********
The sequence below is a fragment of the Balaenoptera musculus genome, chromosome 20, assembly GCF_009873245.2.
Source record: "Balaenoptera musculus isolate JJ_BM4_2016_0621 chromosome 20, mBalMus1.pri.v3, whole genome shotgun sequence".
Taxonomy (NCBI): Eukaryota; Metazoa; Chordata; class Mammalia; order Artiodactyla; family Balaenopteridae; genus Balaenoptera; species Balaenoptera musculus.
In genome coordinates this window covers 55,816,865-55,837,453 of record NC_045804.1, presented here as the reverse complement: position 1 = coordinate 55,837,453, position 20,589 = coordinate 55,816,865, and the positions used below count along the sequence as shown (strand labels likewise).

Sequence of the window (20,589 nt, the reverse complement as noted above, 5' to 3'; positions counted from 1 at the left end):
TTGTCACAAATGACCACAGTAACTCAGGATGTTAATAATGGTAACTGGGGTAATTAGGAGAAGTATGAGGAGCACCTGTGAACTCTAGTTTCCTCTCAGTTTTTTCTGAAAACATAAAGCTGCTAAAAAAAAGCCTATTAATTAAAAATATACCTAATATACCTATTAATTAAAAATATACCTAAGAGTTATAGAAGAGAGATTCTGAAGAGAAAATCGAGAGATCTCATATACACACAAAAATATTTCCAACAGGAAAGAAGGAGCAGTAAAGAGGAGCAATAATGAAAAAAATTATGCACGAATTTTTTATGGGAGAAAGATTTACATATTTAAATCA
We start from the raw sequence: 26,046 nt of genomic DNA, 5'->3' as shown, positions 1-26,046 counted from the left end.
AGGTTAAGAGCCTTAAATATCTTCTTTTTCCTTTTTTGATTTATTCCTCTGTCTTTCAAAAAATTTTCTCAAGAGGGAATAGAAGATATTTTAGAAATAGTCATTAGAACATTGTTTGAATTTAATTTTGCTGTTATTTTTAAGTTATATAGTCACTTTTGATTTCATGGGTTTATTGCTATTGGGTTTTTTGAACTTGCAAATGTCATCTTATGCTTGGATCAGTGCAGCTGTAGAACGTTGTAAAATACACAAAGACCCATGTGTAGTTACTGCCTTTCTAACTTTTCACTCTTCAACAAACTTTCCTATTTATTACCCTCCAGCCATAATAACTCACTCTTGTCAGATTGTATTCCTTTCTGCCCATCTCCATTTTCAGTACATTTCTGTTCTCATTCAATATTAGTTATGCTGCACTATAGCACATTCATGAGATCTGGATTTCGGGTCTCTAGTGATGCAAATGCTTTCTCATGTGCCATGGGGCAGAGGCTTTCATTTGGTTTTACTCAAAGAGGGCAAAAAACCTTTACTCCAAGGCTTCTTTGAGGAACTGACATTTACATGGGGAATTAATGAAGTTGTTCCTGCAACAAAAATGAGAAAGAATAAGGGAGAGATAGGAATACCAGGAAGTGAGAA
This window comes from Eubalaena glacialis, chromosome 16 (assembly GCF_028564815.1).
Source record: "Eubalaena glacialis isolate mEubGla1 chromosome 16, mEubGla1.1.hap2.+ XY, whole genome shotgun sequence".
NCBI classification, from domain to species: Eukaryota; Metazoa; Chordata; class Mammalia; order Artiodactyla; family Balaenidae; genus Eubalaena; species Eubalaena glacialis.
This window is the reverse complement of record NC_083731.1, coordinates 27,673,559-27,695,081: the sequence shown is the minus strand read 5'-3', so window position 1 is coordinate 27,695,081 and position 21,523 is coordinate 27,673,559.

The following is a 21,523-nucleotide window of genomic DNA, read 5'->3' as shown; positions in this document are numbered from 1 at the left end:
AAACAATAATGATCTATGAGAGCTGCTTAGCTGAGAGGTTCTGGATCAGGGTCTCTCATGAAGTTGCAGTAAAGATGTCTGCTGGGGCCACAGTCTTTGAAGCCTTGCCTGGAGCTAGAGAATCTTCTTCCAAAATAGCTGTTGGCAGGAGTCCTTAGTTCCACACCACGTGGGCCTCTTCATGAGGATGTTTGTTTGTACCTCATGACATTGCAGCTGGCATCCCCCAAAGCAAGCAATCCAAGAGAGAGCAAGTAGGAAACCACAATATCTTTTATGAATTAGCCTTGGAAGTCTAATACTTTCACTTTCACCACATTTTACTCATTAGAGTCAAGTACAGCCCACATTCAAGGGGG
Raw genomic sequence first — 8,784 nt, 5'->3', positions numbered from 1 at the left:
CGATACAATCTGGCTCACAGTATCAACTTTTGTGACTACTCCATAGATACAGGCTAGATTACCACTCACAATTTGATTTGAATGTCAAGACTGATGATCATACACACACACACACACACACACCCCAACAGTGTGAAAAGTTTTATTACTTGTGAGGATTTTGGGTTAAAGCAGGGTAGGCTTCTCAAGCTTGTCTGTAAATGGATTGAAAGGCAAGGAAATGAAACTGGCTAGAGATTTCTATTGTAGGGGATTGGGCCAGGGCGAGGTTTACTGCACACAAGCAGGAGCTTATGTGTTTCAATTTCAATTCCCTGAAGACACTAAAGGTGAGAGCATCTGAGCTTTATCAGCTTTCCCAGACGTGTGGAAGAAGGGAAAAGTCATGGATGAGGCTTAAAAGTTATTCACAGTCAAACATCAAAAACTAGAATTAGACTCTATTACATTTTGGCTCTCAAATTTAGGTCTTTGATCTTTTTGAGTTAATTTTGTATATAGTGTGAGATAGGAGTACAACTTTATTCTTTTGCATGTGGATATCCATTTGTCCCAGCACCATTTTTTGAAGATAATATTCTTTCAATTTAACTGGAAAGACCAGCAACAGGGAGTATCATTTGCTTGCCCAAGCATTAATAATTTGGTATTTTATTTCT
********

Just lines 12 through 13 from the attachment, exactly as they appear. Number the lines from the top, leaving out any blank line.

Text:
This window is the reverse complement of record NC_083731.1, coordinates 27,673,559-27,695,081: the sequence shown is the minus strand read 5'-3', so window position 1 is coordinate 27,695,081 and position 21,523 is coordinate 27,673,559.

The following is a 21,523-nucleotide window of genomic DNA, read 5'->3' as shown; positions in this document are numbered from 1 at the left end: